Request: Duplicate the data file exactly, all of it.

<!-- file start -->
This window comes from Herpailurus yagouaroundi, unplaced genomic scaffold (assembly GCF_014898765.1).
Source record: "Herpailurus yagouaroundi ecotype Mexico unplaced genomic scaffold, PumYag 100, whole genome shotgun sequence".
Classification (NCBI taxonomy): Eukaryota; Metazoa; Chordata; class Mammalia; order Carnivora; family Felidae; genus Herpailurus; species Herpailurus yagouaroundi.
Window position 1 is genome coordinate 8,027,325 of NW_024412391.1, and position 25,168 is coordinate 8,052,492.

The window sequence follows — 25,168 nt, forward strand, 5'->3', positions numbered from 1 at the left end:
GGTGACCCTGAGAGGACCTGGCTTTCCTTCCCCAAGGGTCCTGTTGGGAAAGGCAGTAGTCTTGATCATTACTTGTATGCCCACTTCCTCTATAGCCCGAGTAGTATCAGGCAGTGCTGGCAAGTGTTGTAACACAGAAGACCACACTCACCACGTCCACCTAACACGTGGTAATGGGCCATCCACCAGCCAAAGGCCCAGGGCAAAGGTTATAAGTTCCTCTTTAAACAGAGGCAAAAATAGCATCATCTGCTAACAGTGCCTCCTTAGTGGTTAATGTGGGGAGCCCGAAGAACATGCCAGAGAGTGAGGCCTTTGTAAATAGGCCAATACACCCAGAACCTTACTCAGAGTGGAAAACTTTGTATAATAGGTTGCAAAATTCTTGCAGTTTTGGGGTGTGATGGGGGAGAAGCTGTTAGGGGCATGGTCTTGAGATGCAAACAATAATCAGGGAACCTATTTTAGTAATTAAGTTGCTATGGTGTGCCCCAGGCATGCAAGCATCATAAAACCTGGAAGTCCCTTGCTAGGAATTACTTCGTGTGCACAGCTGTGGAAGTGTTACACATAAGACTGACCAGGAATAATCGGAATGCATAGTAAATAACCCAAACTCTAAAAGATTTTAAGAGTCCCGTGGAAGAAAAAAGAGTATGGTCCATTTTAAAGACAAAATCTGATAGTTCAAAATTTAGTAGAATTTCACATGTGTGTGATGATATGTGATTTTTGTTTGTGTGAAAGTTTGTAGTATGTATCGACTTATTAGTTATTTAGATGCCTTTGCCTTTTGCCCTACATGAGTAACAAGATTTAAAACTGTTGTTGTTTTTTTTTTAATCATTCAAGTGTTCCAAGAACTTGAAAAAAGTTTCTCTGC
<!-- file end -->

This window comes from Herpailurus yagouaroundi, unplaced genomic scaffold (assembly GCF_014898765.1).
Source record: "Herpailurus yagouaroundi ecotype Mexico unplaced genomic scaffold, PumYag 100, whole genome shotgun sequence".
Classification (NCBI taxonomy): Eukaryota; Metazoa; Chordata; class Mammalia; order Carnivora; family Felidae; genus Herpailurus; species Herpailurus yagouaroundi.
Window position 1 is genome coordinate 8,027,325 of NW_024412391.1, and position 25,168 is coordinate 8,052,492.

The window sequence follows — 25,168 nt, forward strand, 5'->3', positions numbered from 1 at the left end:
GGTGACCCTGAGAGGACCTGGCTTTCCTTCCCCAAGGGTCCTGTTGGGAAAGGCAGTAGTCTTGATCATTACTTGTATGCCCACTTCCTCTATAGCCCGAGTAGTATCAGGCAGTGCTGGCAAGTGTTGTAACACAGAAGACCACACTCACCACGTCCACCTAACACGTGGTAATGGGCCATCCACCAGCCAAAGGCCCAGGGCAAAGGTTATAAGTTCCTCTTTAAACAGAGGCAAAAATAGCATCATCTGCTAACAGTGCCTCCTTAGTGGTTAATGTGGGGAGCCCGAAGAACATGCCAGAGAGTGAGGCCTTTGTAAATAGGCCAATACACCCAGAACCTTACTCAGAGTGGAAAACTTTGTATAATAGGTTGCAAAATTCTTGCAGTTTTGGGGTGTGATGGGGGAGAAGCTGTTAGGGGCATGGTCTTGAGATGCAAACAATAATCAGGGAACCTATTTTAGTAATTAAGTTGCTATGGTGTGCCCCAGGCATGCAAGCATCATAAAACCTGGAAGTCCCTTGCTAGGAATTACTTCGTGTGCACAGCTGTGGAAGTGTTACACATAAGACTGACCAGGAATAATCGGAATGCATAGTAAATAACCCAAACTCTAAAAGATTTTAAGAGTCCCGTGGAAGAAAAAAGAGTATGGTCCATTTTAAAGACAAAATCTGATAGTTCAAAATTTAGTAGAATTTCACATGTGTGTGATGATATGTGATTTTTGTTTGTGTGAAAGTTTGTAGTATGTATCGACTTATTAGTTATTTAGATGCCTTTGCCTTTTGCCCTACATGAGTAACAAGATTTAAAACTGTTGTTGTTTTTTTTTTAATCATTCAAGTGTTCCAAGAACTTGAAAAAAGTTTCTCTGC